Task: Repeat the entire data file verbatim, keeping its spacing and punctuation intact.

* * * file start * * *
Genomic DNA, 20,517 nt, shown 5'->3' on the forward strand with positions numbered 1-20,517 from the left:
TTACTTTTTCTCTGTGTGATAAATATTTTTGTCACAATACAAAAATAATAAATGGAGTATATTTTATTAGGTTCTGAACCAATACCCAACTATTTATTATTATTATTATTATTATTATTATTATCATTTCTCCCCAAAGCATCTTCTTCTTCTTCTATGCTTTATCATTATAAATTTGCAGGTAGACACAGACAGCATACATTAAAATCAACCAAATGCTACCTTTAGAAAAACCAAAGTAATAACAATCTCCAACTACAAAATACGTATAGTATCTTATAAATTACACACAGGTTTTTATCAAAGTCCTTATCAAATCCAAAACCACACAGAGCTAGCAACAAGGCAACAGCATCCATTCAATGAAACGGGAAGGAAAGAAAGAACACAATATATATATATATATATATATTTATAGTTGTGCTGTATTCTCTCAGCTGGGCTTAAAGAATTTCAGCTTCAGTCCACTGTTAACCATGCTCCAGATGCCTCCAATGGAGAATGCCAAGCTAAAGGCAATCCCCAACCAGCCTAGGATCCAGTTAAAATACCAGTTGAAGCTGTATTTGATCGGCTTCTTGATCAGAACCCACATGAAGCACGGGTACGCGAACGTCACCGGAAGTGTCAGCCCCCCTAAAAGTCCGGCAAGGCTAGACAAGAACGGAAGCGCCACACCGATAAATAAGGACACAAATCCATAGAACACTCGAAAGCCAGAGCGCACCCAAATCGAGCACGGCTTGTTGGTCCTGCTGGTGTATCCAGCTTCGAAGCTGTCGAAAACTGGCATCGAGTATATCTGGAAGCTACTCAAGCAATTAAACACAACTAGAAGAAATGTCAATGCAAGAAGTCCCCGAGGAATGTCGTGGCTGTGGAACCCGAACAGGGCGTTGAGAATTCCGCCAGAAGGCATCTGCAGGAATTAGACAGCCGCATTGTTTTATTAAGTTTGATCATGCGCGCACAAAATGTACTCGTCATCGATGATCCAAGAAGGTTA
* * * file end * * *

Genomic DNA, 20,517 nt, shown 5'->3' on the forward strand with positions numbered 1-20,517 from the left:
TTACTTTTTCTCTGTGTGATAAATATTTTTGTCACAATACAAAAATAATAAATGGAGTATATTTTATTAGGTTCTGAACCAATACCCAACTATTTATTATTATTATTATTATTATTATTATTATCATTTCTCCCCAAAGCATCTTCTTCTTCTTCTATGCTTTATCATTATAAATTTGCAGGTAGACACAGACAGCATACATTAAAATCAACCAAATGCTACCTTTAGAAAAACCAAAGTAATAACAATCTCCAACTACAAAATACGTATAGTATCTTATAAATTACACACAGGTTTTTATCAAAGTCCTTATCAAATCCAAAACCACACAGAGCTAGCAACAAGGCAACAGCATCCATTCAATGAAACGGGAAGGAAAGAAAGAACACAATATATATATATATATATATATTTATAGTTGTGCTGTATTCTCTCAGCTGGGCTTAAAGAATTTCAGCTTCAGTCCACTGTTAACCATGCTCCAGATGCCTCCAATGGAGAATGCCAAGCTAAAGGCAATCCCCAACCAGCCTAGGATCCAGTTAAAATACCAGTTGAAGCTGTATTTGATCGGCTTCTTGATCAGAACCCACATGAAGCACGGGTACGCGAACGTCACCGGAAGTGTCAGCCCCCCTAAAAGTCCGGCAAGGCTAGACAAGAACGGAAGCGCCACACCGATAAATAAGGACACAAATCCATAGAACACTCGAAAGCCAGAGCGCACCCAAATCGAGCACGGCTTGTTGGTCCTGCTGGTGTATCCAGCTTCGAAGCTGTCGAAAACTGGCATCGAGTATATCTGGAAGCTACTCAAGCAATTAAACACAACTAGAAGAAATGTCAATGCAAGAAGTCCCCGAGGAATGTCGTGGCTGTGGAACCCGAACAGGGCGTTGAGAATTCCGCCAGAAGGCATCTGCAGGAATTAGACAGCCGCATTGTTTTATTAAGTTTGATCATGCGCGCACAAAATGTACTCGTCATCGATGATCCAAGAAGGTTA